+ Read More

Play Video

MERRILL - Merrill could be the newest local school district to rely on referendum money in its school budget.

The district faces a $1.8 million dollar operating deficit for next school year, and it has had to take from savings for years to keep the school running.

"We've been making cuts, and we've gotten in the habit of making cuts. Unfortunately, we became very good at making cuts," said Superintendent Dr. John Sample.

A consultant's survey got more than 1,600 responses from people in the district. It shows two-thirds of respondents support some sort of referendum to help pay for schools.

+ Read More

Play Video

LAND O' LAKES - Some artists learn about painting and pottery during art classes in school.

But one home schooled boy is finding other ways to perfect his art.

"Just being yourself and being creative," said 12-year-old Severt Beattie.

Beattie has a passion for painting.

"Sometimes I just want to be creative," said Beattie.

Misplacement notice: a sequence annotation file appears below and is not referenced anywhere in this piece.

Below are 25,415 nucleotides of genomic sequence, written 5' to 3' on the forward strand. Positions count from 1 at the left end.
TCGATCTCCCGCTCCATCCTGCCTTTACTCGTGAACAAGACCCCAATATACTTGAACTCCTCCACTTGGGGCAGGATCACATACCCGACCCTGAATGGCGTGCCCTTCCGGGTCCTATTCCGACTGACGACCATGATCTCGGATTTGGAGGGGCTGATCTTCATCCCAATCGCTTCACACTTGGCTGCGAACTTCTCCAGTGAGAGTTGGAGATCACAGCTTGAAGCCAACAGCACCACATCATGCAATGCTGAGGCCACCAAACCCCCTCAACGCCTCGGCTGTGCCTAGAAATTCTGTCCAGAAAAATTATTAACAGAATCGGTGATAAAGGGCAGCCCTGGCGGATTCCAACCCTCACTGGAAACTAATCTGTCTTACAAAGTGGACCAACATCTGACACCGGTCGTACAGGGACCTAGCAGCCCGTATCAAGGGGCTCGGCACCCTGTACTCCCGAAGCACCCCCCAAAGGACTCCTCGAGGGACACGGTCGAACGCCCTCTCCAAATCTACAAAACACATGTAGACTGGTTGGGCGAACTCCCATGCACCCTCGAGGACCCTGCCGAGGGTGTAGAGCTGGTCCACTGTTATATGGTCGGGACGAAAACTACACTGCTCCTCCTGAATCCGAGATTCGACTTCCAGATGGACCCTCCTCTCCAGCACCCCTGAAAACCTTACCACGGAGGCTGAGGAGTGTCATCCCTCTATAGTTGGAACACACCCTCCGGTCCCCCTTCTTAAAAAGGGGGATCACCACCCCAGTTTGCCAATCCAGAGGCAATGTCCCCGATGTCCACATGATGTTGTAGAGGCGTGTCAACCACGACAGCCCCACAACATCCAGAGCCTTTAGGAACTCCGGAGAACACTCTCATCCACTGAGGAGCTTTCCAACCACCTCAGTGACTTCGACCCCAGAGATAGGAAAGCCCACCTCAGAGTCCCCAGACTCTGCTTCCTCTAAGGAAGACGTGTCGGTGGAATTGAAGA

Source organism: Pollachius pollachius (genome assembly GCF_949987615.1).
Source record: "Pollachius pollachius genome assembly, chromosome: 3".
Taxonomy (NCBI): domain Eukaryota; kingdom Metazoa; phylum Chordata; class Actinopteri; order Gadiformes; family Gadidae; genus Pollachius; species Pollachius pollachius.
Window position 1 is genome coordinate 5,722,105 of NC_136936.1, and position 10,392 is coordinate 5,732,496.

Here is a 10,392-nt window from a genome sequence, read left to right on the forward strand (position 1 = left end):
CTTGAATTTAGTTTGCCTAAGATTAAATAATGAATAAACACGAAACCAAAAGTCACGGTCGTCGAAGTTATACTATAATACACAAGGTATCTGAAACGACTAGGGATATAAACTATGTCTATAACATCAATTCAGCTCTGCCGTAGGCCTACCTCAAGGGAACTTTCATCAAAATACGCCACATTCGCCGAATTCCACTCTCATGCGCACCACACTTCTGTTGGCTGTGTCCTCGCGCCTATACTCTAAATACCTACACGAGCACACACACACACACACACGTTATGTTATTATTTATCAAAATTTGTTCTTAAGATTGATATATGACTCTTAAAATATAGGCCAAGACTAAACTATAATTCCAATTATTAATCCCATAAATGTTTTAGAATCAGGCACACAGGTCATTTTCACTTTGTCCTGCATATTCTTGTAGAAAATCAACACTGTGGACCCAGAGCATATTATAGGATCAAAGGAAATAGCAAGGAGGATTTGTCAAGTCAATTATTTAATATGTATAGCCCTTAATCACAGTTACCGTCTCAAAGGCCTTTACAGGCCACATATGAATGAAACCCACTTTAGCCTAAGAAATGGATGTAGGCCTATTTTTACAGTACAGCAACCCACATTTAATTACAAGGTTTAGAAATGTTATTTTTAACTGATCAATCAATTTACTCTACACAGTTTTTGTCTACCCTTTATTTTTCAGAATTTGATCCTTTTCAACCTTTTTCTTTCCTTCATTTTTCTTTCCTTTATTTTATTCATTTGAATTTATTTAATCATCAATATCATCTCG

Beattie got inspired by art after discovering a family member was once a famous artist.

"My great grandpa was an artist. He has some really cool pictures he's made," said Beattie.

Beattie hits the books hard when he is getting home schooled. But often times, extra-curricular classes, like art class get overlooked.

"It makes me feel enjoyable and happy because I like all the colors," said Beattie.

+ Read More

Play Video

MERRILL - Employees at Park City Credit Union in Merrill spent Tuesday afternoon passing out turkeys, potatoes, and pumpkin pies to families in need this Thanksgiving. It's one of the many acts of kindness the credit union does in the Northwoods.

This month, the state credit union association recognized Park City with the Louise Herring Award for Philosophy in Action.

"There's one that's received in every state. We were lucky enough to receive the one in Wisconsin," said Park City Credit Union President and CEO Val Mindak. "We're very pleased about that for all of the things we're doing in our markets."

+ Read More

TAYLOR COUNTY - A kindergartener from north central Wisconsin is among the first youngsters to bag a buck under the state's new law that eliminates the state's minimum hunting age.

Six year old Lexie Harris is no stranger to the woods.

Her dad, Tyler Harris, has taken her hunting since she was three.

+ Read More
+ More General News
Search: 





Click Here